WHO'S THE BOSS? BUBBA WATSON, AND HE LIKES IT THAT WAY

By Steve DiMeglio, USA TODAY

CHARLOTTE — Bubba doesn't need advice.

Bubba said Tiger Woods doesn't, either. In fact, Bubba said Woods is going the wrong way with his golf game.

Bubba Watson, a free spirit who happens to be the hottest player on the PGA Tour right with three wins in the last 10 months, said Wednesday that the key to his success is that Bubba is the boss of Bubba.

"Why do I want somebody to tell me what to do, tell me what I'm doing wrong? I want to be the boss," Watson said on the eve of the Wells Fargo Championship. "My dad taught me to be a leader or a follower, and he said follower ain't fun. So I want to be the leader of Bubba Watson.

"What I say goes. I'm hitting shots that I want to hit. I'm doing the things that I want to do. I play it my way. People started coining the phrase, 'Bubba Golf,' whatever you want to call it, which I like. 'Bubba Golf' is going to be fun. I mean, why do what everybody else does? That's boring."

Bubba Golf also has been working. The big-hitting Watson has won three of his past 20 starts, including last week's playoff victory over Webb Simpson in the Zurich Classic. During this stretch, Watson earned a spot on the Ryder Cup team, lost in a playoff at the PGA Championship and assumed the lead in the year-long FedExCup race.

And he's surged to No. 10 in the world golf rankings.

He has done all of this, mind you, without ever having a swing coach or a sports psychologist in his ear — a decision he said would help Woods.

"It's just not the way I go about it," said Watson, who would rather play video games for hours, jet ski for days and entertain his 122,000 followers on Twitter with videos and interesting quips from months on end. "Sometimes I think some of the great players, they get too wrapped up in the mental part of the game. I'll just go ahead and say it. I think Tiger is going the wrong way. I think he's so mental right now with his swing. Just go out there and play golf.

"He used to hit shots, used to bomb it, used to do all that stuff. In 2000 and '97 I think he did pretty good. He won the Masters by 48 shots or whatever he won it by. But I think sometimes he gets carried away on (thinking too much). And a lot of guys do."

Watson added that he's good friends with swing coaches Sean Foley (working with Woods), Hank Haney (used to work with Woods) and Butch Harmon (used to work with Woods).

"I know them as people, I know them as friends," Watson said, "but I don't ask them for advice."

Featured groupings

Bubba Watson, who won last week's Zurich Classic to join Bob Charles, Phil Mickelson and Mike Weir as the only left-handers in Tour history to win twice in the same season, begins his search for a third W alongside defending Wells Fargo champion Rory McIlroy and 2006 champion Jim Furyk (7:30 a.m. ET today; 12:40 p.m. Friday). Mickelson, who finished runner-up to McIlroy last year, returns to the Tour and plays with Nick Watney and Gary Woodland (12:40 p.m. today; 7:30 a.m. Friday).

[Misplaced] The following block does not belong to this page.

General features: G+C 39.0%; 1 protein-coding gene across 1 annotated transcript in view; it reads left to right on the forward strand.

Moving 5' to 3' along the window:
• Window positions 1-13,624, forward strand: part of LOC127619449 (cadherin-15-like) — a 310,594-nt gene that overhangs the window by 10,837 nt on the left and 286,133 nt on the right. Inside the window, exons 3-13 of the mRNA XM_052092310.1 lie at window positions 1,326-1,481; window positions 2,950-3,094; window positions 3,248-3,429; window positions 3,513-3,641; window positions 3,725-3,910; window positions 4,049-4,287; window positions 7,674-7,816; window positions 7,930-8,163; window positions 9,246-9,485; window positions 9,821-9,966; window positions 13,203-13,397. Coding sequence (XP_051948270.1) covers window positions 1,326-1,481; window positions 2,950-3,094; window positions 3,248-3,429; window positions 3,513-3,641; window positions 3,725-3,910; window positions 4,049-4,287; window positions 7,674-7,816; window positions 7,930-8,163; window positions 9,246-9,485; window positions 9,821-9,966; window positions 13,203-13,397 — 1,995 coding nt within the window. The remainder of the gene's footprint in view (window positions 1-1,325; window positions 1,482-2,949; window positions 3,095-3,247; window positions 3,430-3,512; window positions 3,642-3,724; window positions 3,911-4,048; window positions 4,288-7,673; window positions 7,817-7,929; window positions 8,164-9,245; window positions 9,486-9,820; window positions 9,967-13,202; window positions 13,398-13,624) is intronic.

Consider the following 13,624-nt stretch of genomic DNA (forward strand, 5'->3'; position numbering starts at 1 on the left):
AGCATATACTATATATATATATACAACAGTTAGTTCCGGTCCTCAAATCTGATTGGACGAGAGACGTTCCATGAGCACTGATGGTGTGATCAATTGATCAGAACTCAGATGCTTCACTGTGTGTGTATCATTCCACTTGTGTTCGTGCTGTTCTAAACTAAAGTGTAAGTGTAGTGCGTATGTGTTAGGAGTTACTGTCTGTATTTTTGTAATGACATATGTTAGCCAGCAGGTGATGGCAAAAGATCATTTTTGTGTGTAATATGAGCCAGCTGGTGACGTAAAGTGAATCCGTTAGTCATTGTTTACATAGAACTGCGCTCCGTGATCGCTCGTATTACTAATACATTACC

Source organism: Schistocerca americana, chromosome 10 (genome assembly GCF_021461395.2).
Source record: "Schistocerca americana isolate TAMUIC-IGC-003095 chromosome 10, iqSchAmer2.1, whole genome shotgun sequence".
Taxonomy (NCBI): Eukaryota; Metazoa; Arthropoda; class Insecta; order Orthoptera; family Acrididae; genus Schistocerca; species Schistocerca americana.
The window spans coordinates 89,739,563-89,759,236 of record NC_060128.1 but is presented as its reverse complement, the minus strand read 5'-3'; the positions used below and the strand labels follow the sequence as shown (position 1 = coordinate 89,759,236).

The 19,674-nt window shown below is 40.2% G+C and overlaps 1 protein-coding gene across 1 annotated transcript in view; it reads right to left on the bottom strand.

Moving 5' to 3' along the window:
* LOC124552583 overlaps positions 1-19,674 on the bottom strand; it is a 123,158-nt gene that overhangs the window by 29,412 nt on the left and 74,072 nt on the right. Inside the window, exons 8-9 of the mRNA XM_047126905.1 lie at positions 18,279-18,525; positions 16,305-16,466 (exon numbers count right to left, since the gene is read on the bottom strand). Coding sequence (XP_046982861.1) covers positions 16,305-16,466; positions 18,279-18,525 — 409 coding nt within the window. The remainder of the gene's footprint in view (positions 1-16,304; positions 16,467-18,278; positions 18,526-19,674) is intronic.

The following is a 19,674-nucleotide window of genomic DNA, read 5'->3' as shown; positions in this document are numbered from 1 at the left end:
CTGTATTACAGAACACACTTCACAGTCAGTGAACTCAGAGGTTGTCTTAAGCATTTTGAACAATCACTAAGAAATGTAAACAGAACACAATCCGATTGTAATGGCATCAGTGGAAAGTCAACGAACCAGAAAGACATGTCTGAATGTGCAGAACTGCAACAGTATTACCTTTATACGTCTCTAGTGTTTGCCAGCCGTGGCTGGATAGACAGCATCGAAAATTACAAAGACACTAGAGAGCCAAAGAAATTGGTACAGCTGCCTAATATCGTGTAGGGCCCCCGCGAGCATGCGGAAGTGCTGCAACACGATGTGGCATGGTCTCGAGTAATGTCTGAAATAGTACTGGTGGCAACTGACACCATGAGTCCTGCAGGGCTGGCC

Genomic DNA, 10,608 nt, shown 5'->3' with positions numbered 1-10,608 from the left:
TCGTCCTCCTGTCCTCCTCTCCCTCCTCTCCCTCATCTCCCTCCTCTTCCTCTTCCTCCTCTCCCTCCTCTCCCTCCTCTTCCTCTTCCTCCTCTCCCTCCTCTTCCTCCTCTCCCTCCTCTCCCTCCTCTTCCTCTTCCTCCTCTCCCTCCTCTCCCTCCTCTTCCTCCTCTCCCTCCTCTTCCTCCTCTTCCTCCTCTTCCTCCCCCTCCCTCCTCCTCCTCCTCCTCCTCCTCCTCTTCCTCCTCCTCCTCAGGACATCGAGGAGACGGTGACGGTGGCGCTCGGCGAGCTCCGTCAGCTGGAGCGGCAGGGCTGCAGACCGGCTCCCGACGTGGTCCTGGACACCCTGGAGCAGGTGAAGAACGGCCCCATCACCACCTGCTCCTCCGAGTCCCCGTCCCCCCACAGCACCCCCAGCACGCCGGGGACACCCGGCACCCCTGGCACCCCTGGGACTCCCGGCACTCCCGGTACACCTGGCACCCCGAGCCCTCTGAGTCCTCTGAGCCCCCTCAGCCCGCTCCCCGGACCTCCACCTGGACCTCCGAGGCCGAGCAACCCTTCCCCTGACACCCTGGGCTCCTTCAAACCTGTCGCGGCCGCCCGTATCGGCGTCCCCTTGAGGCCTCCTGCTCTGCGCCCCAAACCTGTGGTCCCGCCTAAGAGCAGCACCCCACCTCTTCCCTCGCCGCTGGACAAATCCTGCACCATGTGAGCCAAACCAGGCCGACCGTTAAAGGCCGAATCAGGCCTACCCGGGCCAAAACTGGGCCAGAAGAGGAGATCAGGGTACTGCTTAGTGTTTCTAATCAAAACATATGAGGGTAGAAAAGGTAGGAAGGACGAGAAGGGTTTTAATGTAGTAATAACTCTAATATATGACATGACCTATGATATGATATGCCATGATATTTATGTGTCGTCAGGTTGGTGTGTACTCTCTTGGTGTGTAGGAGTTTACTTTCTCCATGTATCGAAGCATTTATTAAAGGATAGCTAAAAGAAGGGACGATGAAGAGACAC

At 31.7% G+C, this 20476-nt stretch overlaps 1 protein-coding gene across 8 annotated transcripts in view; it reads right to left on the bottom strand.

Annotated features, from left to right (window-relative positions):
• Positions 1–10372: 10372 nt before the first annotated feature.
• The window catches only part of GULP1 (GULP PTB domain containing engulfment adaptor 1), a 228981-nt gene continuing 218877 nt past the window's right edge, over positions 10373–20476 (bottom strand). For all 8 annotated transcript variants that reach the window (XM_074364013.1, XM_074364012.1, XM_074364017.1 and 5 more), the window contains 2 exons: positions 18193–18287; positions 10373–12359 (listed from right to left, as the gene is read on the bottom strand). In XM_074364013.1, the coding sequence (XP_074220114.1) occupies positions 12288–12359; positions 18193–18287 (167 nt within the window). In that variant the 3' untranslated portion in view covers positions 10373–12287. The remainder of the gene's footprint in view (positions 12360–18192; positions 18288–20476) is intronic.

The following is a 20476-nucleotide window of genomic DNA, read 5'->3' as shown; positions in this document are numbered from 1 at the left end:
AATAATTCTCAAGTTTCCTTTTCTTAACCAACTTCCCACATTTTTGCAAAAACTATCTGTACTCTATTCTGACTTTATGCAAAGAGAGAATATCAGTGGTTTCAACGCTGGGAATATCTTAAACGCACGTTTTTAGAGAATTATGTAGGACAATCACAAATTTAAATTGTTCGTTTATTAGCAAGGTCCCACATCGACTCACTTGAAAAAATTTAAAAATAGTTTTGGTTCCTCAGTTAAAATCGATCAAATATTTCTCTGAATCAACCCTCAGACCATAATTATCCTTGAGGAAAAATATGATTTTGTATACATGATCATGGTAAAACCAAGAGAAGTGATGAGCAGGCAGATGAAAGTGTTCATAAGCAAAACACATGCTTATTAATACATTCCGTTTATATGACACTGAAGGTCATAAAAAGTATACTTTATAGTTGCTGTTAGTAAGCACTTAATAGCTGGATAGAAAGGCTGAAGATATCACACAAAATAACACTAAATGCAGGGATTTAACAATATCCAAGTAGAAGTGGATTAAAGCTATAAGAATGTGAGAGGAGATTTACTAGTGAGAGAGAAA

Hole of the week

The par-3, 217-yard 17th is a beauty — and a beast. Quail Hollow's signature hole requires a 200-yard carry over water to a precariously perched, back-to-front and right-to-left sloping green. Last year the hole played as the second toughest in the tournament (3.343 average). It yielded 41 birdies and produced 121 bogeys, 27 doubles and eight dreaded others.

Stat of the week

47

Number of three-putts on the par-4 fourth hole in the 2010 Wells Fargo Championship. Only the 13th (82) and 11th (79) holes on the Old Course at St. Andrews in the British Open had more three-putts.

Stattitude

The Tour introduced a new putting stat that became official Monday, the first addition of a core stat in 15 years. Developed with involvement from Columbia University and MIT, the new stat (Strokes Gained-Putting) uses Shotlink data over an entire year to measure how well a player putts compared with the field. The complicated math behind the statistic starts with determining how many putts on average it takes a Tour player to sink a putt from a variety of distances. For instance, players have a 50% chance of making a putt from 8 feet. Thus, the average stroke for that length is 1.5. If a player makes the 8-footer, he will have gained 0.5 strokes on the field. If he takes two putts, he will have lost 0.5 strokes to the field. The average for a 20-foot putt is about 1.9. If he makes the putt, he gains 0.9 on the field, whereas if he misses the putt, he loses only 0.1 strokes. All of these are added up at the end of each round and you have "Putts Gained." Nick Watney is the current Tour leader at 1.215, which means Watney gains an average of about 1.2 strokes on the field per round through his putting. A full breakdown of the stat is at www.pgatour.com/putting.